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Optimal soda can a. Classical problem Find the radius and

Calculus: Early Transcendentals | 1st Edition | ISBN: 9780321570567 | Authors: William L. Briggs, Lyle Cochran, Bernard Gillett ISBN: 9780321570567 2

Solution for problem 39E Chapter 4.4

Calculus: Early Transcendentals | 1st Edition

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Calculus: Early Transcendentals | 1st Edition | ISBN: 9780321570567 | Authors: William L. Briggs, Lyle Cochran, Bernard Gillett

Calculus: Early Transcendentals | 1st Edition

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Problem 39E

Optimal soda can a. Classical problem Find the radius and height of a cylindrical soda can with a volume of 354 cm3 that minimize the surface area. b. Real problem Compare your answer in part (a) to a real soda can, which has a volume of 354 cm3, a radius of 3.1 cm, and a height of 12.0 cm, to conclude that real soda cans do not seem to have an optimal design. Then use the fact that real soda cans have a double thickness in their top and bottom surfaces to find the radius and height that minimizes the surface area of a real can (the surface areas of the top and bottom are now twice their values in part (a)). Are these dimensions closer to the dimensions of a real soda can?

Step-by-Step Solution:

Solution 39E Step 1: (a) Consider a cylindrical soda can with the volume of cm . Let the radius of the cylinder be and eight be . Consider that the volume of the cylinder with radius and height is given by the following formula V = r h2 …(1) So, in this case volume is, V = r h = 354 h = r2 Now, the total surface area of the cylinder with radiusr and heighth is given by the following formula A = 2r +2rh ….(2) Step 2 The objective is to minimize the surface area. For minimizing the surface area first find teh critical point by differentiating A with respect to r and equate to 0 Differentiate the following equation with respect to For minimizing the surface area, equate to zero Put this value of in the following equation to find the value ofh Hence, the radius and height of the cylindrical soda can to minimize the surface area are r = 3.83cm and h = 7.67cm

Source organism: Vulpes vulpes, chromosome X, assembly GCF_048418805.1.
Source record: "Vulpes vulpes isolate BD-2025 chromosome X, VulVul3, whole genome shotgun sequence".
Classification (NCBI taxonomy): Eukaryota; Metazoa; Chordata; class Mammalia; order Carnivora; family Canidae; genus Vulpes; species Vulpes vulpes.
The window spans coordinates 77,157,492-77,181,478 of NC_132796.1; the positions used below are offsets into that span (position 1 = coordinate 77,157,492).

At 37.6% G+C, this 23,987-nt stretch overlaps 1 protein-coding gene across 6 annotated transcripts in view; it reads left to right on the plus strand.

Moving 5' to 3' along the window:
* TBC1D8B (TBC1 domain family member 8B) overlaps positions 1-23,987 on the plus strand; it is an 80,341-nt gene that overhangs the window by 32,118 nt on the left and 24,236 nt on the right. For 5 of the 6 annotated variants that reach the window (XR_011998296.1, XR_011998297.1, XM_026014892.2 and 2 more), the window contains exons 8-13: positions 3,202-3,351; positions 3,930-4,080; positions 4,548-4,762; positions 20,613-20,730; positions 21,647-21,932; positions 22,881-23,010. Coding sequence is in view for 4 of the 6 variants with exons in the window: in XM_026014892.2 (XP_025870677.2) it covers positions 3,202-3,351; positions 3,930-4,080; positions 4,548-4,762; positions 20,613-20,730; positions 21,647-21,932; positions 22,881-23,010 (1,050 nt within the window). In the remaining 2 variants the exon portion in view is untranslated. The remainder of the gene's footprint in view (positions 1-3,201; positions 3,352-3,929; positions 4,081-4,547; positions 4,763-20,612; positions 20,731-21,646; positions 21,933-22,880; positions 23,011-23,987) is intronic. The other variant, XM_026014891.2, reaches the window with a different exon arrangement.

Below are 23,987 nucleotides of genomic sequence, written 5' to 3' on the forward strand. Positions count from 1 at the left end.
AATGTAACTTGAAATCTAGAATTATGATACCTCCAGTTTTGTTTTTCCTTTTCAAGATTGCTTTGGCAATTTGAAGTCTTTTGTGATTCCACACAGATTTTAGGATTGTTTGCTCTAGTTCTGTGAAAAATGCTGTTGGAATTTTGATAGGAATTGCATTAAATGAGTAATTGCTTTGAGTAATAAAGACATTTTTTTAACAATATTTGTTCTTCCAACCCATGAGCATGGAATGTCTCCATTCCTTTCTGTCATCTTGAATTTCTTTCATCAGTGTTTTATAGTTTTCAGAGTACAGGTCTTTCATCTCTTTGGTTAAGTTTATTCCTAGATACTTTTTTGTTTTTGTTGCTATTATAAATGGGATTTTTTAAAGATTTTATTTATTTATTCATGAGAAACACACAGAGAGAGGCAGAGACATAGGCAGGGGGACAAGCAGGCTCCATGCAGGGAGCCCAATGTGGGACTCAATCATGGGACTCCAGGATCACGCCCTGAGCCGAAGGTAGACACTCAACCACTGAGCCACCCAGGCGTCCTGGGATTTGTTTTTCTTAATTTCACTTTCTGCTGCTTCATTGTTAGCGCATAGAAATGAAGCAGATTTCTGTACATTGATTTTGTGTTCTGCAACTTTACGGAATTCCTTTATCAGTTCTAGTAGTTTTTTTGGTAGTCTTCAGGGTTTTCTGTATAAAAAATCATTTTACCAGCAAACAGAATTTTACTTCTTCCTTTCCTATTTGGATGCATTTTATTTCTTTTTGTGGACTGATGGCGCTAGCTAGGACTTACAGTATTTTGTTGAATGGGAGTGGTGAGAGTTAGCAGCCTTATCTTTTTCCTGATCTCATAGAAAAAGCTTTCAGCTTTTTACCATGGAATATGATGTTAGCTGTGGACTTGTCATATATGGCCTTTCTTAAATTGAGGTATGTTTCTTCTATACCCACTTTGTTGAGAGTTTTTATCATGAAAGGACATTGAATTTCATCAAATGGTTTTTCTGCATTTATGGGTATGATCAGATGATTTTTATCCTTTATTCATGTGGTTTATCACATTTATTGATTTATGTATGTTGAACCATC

Step 3 of 3

Chapter 4.4, Problem 39E is Solved
Textbook: Calculus: Early Transcendentals
Edition: 1
Author: William L. Briggs, Lyle Cochran, Bernard Gillett
ISBN: 9780321570567

Since the solution to 39E from 4.4 chapter was answered, more than 325 students have viewed the full step-by-step answer. This full solution covers the following key subjects: real, soda, radius, height, surface. This expansive textbook survival guide covers 85 chapters, and 5218 solutions. The answer to “Optimal soda can a. Classical problem Find the radius and height of a cylindrical soda can with a volume of 354 cm3 that minimize the surface area. b. Real problem Compare your answer in part (a) to a real soda can, which has a volume of 354 cm3, a radius of 3.1 cm, and a height of 12.0 cm, to conclude that real soda cans do not seem to have an optimal design. Then use the fact that real soda cans have a double thickness in their top and bottom surfaces to find the radius and height that minimizes the surface area of a real can (the surface areas of the top and bottom are now twice their values in part (a)). Are these dimensions closer to the dimensions of a real soda can?” is broken down into a number of easy to follow steps, and 134 words. The full step-by-step solution to problem: 39E from chapter: 4.4 was answered by , our top Calculus solution expert on 03/03/17, 03:45PM. This textbook survival guide was created for the textbook: Calculus: Early Transcendentals, edition: 1. Calculus: Early Transcendentals was written by and is associated to the ISBN: 9780321570567.

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